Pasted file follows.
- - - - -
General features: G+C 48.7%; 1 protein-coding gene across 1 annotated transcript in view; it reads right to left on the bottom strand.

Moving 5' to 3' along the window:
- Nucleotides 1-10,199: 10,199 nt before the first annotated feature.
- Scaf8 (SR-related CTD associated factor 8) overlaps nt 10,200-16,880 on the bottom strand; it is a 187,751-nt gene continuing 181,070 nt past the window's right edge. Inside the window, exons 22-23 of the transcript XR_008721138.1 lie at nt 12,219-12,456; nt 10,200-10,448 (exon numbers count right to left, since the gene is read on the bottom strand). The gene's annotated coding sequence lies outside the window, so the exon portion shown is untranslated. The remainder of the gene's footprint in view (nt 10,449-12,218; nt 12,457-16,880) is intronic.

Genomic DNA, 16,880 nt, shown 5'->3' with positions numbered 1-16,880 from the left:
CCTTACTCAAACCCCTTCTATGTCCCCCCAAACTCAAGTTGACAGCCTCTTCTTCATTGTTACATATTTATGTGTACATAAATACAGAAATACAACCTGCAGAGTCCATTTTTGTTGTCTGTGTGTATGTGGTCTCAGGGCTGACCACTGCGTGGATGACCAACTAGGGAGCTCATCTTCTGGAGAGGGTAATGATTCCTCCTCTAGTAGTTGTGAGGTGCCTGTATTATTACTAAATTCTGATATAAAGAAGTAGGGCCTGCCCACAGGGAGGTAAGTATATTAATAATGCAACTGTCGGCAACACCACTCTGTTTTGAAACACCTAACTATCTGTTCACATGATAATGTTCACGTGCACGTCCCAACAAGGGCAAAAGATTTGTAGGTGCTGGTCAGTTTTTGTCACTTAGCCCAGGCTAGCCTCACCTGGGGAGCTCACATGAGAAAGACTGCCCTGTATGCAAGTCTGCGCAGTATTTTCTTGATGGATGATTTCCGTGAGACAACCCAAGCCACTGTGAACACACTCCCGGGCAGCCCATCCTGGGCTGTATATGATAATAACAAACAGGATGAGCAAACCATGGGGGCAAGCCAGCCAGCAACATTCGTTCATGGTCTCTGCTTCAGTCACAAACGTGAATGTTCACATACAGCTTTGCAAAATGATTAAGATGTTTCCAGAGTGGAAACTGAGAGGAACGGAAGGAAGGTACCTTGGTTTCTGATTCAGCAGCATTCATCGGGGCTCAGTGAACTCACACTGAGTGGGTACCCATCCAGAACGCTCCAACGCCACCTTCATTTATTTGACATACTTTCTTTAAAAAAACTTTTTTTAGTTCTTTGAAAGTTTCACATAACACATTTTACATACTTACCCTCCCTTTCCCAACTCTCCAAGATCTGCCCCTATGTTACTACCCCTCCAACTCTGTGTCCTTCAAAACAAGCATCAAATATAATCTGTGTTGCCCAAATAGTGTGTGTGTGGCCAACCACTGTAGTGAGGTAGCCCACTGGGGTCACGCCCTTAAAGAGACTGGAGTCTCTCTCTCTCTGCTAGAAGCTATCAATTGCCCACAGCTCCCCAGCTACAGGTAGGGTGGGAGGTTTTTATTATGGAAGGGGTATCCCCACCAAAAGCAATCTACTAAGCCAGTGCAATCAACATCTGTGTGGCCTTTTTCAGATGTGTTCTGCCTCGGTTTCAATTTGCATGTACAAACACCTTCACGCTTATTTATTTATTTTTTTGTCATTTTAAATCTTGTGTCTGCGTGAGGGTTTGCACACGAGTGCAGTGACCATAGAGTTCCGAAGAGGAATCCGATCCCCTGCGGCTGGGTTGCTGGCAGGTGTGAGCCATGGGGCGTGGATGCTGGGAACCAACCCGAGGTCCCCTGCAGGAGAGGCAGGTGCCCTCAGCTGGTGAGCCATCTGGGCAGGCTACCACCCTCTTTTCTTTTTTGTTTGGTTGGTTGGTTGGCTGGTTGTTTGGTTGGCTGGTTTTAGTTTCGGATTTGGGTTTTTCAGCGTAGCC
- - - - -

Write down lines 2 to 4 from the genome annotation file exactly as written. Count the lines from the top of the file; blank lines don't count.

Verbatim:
Moving 5' to 3' along the window:
- Nucleotides 1-10,199: 10,199 nt before the first annotated feature.
- Scaf8 (SR-related CTD associated factor 8) overlaps nt 10,200-16,880 on the bottom strand; it is a 187,751-nt gene continuing 181,070 nt past the window's right edge. Inside the window, exons 22-23 of the transcript XR_008721138.1 lie at nt 12,219-12,456; nt 10,200-10,448 (exon numbers count right to left, since the gene is read on the bottom strand). The gene's annotated coding sequence lies outside the window, so the exon portion shown is untranslated. The remainder of the gene's footprint in view (nt 10,449-12,218; nt 12,457-16,880) is intronic.